.Watsonville Hospital Inches Closer to Deal

The push to raise final $6 million continues as deadline nears and uncertainty looms

The sale of Watsonville Community Hospital to a nonprofit that would bring local leadership to the 127-year-old institution after two decades of corporate ownership is entering its final stretch, with roughly $6 million still needed to close the deal.

In a meeting on Aug. 4, the Pajaro Valley Health Care District (PVHCD) heard a report that shows, among other things, that a recent $7 million donation by Community Foundation Santa Cruz County has brought the purchase within throwing distance of the $67 million goal.

Dozens of nurses spoke during the three-hour meeting, many of them expressing concern about their requirement to reapply for their positions, which frequently happens when a company or organization goes under new ownership.

“I am dismayed by this proposition,” said Louise Pearse, who says she has been a registered nurse at the hospital for 16 years. “This at a time when I have many choices in other places to work. The turnover that will surely happen will hamper our delicate transition to a district hospital, and I hope you will reconsider this abominable rebid.”

Registered nurse Roseann Farris said that during a rebid in 2013, some departments lost as much as 30% of their nurses that left to find different jobs.

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Much of the stress, she said, is that nurses can’t be certain about how their job will change. A part-time nurse, she explained, might be reassigned to a full-time position, or a day-shift nurse may be required to work night shifts.

This uncertainty can upend the work-life balance upon which they have come to depend, she said.

“You’re not going to know where you fall until you’re in there seeing what’s left,” Farris said.

The nurses also voiced their concerns about reported plans by the hospital to eliminate part-time nursing positions, and require all of them to work full-time.

But Cecilia Montalvo, a consultant hired to help PVHCD with the transition, said that those concerns are unfounded.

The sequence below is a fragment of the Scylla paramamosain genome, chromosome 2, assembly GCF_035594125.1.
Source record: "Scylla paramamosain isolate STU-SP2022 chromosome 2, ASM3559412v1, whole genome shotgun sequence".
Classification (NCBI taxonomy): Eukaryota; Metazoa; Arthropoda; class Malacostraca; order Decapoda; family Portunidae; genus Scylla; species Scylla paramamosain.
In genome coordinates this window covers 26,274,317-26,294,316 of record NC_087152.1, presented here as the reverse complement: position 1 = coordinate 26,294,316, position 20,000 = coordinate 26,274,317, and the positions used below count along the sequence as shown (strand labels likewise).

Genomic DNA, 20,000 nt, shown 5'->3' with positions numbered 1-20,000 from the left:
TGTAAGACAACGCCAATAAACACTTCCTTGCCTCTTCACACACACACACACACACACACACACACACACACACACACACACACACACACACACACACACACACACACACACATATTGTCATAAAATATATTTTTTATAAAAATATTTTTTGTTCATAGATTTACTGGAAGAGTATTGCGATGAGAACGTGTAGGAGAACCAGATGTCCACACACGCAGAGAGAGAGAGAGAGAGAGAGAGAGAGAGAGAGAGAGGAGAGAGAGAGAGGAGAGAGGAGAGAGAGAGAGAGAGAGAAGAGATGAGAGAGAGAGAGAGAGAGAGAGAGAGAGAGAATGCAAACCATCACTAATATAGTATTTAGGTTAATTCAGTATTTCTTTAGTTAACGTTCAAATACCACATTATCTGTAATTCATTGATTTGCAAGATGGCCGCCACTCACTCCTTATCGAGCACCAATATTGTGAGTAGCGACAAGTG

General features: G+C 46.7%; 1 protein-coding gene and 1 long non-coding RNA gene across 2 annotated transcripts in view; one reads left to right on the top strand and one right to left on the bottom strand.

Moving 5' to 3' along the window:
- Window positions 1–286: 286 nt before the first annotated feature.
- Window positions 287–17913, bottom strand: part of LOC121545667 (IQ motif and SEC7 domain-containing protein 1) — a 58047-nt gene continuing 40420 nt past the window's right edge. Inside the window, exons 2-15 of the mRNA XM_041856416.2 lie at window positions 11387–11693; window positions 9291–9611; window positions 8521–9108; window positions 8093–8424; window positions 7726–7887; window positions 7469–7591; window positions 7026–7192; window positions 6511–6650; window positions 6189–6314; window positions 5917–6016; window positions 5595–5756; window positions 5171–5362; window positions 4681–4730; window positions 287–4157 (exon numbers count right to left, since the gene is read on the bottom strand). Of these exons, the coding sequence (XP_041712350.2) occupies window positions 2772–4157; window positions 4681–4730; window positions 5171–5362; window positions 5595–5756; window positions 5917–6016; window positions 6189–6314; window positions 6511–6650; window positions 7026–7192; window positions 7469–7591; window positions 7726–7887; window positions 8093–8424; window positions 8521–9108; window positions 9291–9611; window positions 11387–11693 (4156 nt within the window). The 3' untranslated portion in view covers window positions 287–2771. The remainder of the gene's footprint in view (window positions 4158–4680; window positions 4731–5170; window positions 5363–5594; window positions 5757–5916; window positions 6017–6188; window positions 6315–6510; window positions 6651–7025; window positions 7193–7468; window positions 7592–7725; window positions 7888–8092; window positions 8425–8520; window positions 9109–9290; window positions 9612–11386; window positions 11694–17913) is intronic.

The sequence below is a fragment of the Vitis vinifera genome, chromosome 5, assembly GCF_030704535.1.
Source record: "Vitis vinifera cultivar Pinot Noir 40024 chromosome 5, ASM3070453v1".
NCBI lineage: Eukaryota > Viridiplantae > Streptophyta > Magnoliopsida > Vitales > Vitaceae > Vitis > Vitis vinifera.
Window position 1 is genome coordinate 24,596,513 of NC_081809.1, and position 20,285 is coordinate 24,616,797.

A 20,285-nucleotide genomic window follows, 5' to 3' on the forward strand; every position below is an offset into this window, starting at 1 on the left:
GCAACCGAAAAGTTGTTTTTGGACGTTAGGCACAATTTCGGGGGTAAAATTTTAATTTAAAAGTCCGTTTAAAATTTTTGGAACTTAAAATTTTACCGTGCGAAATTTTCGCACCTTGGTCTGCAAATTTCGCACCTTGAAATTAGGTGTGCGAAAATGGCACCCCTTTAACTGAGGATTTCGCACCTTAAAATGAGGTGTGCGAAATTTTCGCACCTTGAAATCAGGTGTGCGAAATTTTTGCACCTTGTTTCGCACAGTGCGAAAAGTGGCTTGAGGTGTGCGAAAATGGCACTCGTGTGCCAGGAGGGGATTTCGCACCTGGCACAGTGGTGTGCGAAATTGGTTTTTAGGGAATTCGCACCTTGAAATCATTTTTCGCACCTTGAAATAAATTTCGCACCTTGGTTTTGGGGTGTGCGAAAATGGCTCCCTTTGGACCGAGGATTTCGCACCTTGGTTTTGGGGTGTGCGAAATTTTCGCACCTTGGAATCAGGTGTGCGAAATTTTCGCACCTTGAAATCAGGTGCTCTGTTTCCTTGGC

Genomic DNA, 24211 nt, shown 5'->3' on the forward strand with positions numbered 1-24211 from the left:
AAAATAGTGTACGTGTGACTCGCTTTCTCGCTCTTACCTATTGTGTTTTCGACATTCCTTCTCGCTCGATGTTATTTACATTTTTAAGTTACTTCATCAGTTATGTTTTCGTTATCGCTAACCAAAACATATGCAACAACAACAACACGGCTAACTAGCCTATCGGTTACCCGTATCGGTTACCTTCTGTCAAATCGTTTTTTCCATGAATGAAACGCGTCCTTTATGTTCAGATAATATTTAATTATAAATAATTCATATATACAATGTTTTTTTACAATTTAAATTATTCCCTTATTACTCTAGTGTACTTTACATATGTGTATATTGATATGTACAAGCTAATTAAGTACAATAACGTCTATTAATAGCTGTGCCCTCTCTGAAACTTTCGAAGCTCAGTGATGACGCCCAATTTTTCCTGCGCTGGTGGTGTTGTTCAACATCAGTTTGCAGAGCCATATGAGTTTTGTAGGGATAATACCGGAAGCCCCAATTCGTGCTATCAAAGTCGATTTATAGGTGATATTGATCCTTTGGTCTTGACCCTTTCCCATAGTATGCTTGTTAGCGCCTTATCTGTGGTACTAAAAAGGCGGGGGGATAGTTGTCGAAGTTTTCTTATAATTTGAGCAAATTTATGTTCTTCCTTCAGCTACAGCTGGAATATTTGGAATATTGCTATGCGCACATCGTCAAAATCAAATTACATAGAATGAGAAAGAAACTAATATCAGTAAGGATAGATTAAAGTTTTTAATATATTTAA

“I have never seen a version of any proposed schedule that eliminates part-time positions,” she said. “And I don’t think I will.”

Montalvo added that PVHCD is looking to reshape the hospital’s overtime for part-time employees, a cost that numbers in the millions.

The board also announced that a tentative plan to recruit Community Health Trust of Pajaro Valley as PVHCD’s philanthropic and fundraising arm has fallen through. The Health Trust, which formed in 1998 after the hospital was first sold to an out-of-state corporation, has contributed $6 million to help PVHCD complete the purchase of the hospital.

Board member Jasmine Najera said that finding a different partner will allow PVHCD to better have direct oversight over its fundraising efforts.

“We’re incredibly thankful to the Trust, and we’re disappointed that this didn’t work out,” she said. “This is the hospital. It’s a huge institution in our community, and we need to do what’s best for the hospital to make sure that we have a hospital moving forward and that we’re able to bring in the funding we need.”

Health Trust CEO Deandre James said the organization will continue to support the healthcare district in its efforts to keep the hospital open.

“We’re not going away,” James said. “It’s just in this particular venue it might be better to have both organizations go in another direction but also support each other.”

Board member Marcus Pimentel said that the hospital’s plans to look holistically at the entire community as PVHCD creates the new hospital means the two organizations could have slightly different visions for how fundraising would work.

“I can see this board and this foundation that we might form—that could really attract some major grants and some major donors to really make some significant community changes,” he said.

PVHCD—created solely to purchase and run the financially ailing hospital—became official last year after Sen. John Laird hammered through Senate Bill 418, in a whirlwind legislative feat that garnered rare unanimous concurrence in both the state Assembly and Senate.

The group’s precursor, the Pajaro Valley Healthcare District Project—composed of local health care, nonprofit and government leaders—wanted to bring local control to the hospital. It was sold in 1993 to Community Health Systems, which created a spinoff company called Quorum Health Corporation in 2016, which then sold the hospital to Los Angeles-based Halsen Healthcare in 2019. 

That company was ousted in 2021 after the hospital’s finances took a nose dive.

In its place, the board of directors installed Los Angeles-based Prospect Medical Holdings.

PVHCD will at first lease the building and property from Alabama-based Medical Properties Trust (MPT), which purchased it from Halsen.

Pimentel says the organization eventually hopes to change this arrangement.

“I think we all recognize that there is a huge value in the very near term in creating a pathway to acquire the land,” he said.


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